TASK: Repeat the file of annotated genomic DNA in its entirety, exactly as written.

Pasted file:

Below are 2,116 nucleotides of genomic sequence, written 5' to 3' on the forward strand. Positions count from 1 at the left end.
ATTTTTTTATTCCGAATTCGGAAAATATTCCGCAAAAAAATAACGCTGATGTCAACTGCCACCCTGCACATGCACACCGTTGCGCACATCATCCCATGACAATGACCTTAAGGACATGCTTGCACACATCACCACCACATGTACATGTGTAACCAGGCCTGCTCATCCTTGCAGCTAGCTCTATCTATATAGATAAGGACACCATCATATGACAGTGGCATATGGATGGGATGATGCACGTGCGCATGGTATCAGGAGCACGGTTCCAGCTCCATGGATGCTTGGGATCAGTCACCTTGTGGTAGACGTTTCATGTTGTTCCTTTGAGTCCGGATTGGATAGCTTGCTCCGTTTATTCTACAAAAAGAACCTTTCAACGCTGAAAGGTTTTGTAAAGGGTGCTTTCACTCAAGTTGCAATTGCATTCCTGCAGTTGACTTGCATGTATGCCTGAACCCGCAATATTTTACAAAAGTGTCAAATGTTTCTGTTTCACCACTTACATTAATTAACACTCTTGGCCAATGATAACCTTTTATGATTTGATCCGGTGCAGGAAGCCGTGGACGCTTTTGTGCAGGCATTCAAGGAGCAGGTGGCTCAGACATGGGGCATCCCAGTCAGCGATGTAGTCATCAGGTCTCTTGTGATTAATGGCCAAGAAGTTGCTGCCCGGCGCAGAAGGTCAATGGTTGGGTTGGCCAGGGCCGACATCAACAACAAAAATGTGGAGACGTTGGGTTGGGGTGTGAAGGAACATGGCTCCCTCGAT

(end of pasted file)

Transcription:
Below are 2,116 nucleotides of genomic sequence, written 5' to 3' on the forward strand. Positions count from 1 at the left end.
ATTTTTTTATTCCGAATTCGGAAAATATTCCGCAAAAAAATAACGCTGATGTCAACTGCCACCCTGCACATGCACACCGTTGCGCACATCATCCCATGACAATGACCTTAAGGACATGCTTGCACACATCACCACCACATGTACATGTGTAACCAGGCCTGCTCATCCTTGCAGCTAGCTCTATCTATATAGATAAGGACACCATCATATGACAGTGGCATATGGATGGGATGATGCACGTGCGCATGGTATCAGGAGCACGGTTCCAGCTCCATGGATGCTTGGGATCAGTCACCTTGTGGTAGACGTTTCATGTTGTTCCTTTGAGTCCGGATTGGATAGCTTGCTCCGTTTATTCTACAAAAAGAACCTTTCAACGCTGAAAGGTTTTGTAAAGGGTGCTTTCACTCAAGTTGCAATTGCATTCCTGCAGTTGACTTGCATGTATGCCTGAACCCGCAATATTTTACAAAAGTGTCAAATGTTTCTGTTTCACCACTTACATTAATTAACACTCTTGGCCAATGATAACCTTTTATGATTTGATCCGGTGCAGGAAGCCGTGGACGCTTTTGTGCAGGCATTCAAGGAGCAGGTGGCTCAGACATGGGGCATCCCAGTCAGCGATGTAGTCATCAGGTCTCTTGTGATTAATGGCCAAGAAGTTGCTGCCCGGCGCAGAAGGTCAATGGTTGGGTTGGCCAGGGCCGACATCAACAACAAAAATGTGGAGACGTTGGGTTGGGGTGTGAAGGAACATGGCTCCCTCGAT